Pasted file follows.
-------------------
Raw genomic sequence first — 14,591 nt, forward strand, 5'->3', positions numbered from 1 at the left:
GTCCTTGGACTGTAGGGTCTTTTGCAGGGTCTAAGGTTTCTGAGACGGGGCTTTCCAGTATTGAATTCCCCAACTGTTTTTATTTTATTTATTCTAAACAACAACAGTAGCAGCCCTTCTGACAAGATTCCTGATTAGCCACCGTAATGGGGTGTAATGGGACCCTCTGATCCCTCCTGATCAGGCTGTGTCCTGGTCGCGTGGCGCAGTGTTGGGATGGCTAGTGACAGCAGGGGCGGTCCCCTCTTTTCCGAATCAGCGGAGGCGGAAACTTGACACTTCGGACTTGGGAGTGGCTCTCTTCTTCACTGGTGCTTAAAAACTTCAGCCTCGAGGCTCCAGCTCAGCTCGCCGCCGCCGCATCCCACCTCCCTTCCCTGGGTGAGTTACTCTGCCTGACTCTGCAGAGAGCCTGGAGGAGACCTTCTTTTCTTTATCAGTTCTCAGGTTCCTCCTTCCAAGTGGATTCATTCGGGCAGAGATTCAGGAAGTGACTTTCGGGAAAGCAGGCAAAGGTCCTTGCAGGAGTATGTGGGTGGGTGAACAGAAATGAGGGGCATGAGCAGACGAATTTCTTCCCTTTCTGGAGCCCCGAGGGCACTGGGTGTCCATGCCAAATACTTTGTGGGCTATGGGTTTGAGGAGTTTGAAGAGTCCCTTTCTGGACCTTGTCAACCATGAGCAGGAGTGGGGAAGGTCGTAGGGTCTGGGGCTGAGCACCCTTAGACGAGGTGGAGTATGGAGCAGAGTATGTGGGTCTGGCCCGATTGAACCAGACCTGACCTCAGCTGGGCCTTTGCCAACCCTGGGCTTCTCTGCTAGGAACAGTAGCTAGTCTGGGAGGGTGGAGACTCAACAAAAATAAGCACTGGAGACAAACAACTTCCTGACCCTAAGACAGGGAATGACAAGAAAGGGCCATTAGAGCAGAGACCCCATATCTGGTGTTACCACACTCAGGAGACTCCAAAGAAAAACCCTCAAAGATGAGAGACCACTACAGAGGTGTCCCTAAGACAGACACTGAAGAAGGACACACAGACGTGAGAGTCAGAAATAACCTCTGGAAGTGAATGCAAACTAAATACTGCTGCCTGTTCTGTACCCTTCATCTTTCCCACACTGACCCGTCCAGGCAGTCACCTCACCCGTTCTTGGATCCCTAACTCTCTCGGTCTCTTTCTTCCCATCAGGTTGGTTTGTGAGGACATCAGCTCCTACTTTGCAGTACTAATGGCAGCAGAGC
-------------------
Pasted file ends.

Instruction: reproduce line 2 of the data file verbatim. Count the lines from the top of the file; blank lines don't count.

GTCCTTGGACTGTAGGGTCTTTTGCAGGGTCTAAGGTTTCTGAGACGGGGCTTTCCAGTATTGAATTCCCCAACTGTTTTTATTTTATTTATTCTAAACAACAACAGTAGCAGCCCTTCTGACAAGATTCCTGATTAGCCACCGTAATGGGGTGTAATGGGACCCTCTGATCCCTCCTGATCAGGCTGTGTCCTGGTCGCGTGGCGCAGTGTTGGGATGGCTAGTGACAGCAGGGGCGGTCCCCTCTTTTCCGAATCAGCGGAGGCGGAAACTTGACACTTCGGACTTGGGAGTGGCTCTCTTCTTCACTGGTGCTTAAAAACTTCAGCCTCGAGGCTCCAGCTCAGCTCGCCGCCGCCGCATCCCACCTCCCTTCCCTGGGTGAGTTACTCTGCCTGACTCTGCAGAGAGCCTGGAGGAGACCTTCTTTTCTTTATCAGTTCTCAGGTTCCTCCTTCCAAGTGGATTCATTCGGGCAGAGATTCAGGAAGTGACTTTCGGGAAAGCAGGCAAAGGTCCTTGCAGGAGTATGTGGGTGGGTGAACAGAAATGAGGGGCATGAGCAGACGAATTTCTTCCCTTTCTGGAGCCCCGAGGGCACTGGGTGTCCATGCCAAATACTTTGTGGGCTATGGGTTTGAGGAGTTTGAAGAGTCCCTTTCTGGACCTTGTCAACCATGAGCAGGAGTGGGGAAGGTCGTAGGGTCTGGGGCTGAGCACCCTTAGACGAGGTGGAGTATGGAGCAGAGTATGTGGGTCTGGCCCGATTGAACCAGACCTGACCTCAGCTGGGCCTTTGCCAACCCTGGGCTTCTCTGCTAGGAACAGTAGCTAGTCTGGGAGGGTGGAGACTCAACAAAAATAAGCACTGGAGACAAACAACTTCCTGACCCTAAGACAGGGAATGACAAGAAAGGGCCATTAGAGCAGAGACCCCATATCTGGTGTTACCACACTCAGGAGACTCCAAAGAAAAACCCTCAAAGATGAGAGACCACTACAGAGGTGTCCCTAAGACAGACACTGAAGAAGGACACACAGACGTGAGAGTCAGAAATAACCTCTGGAAGTGAATGCAAACTAAATACTGCTGCCTGTTCTGTACCCTTCATCTTTCCCACACTGACCCGTCCAGGCAGTCACCTCACCCGTTCTTGGATCCCTAACTCTCTCGGTCTCTTTCTTCCCATCAGGTTGGTTTGTGAGGACATCAGCTCCTACTTTGCAGTACTAATGGCAGCAGAGC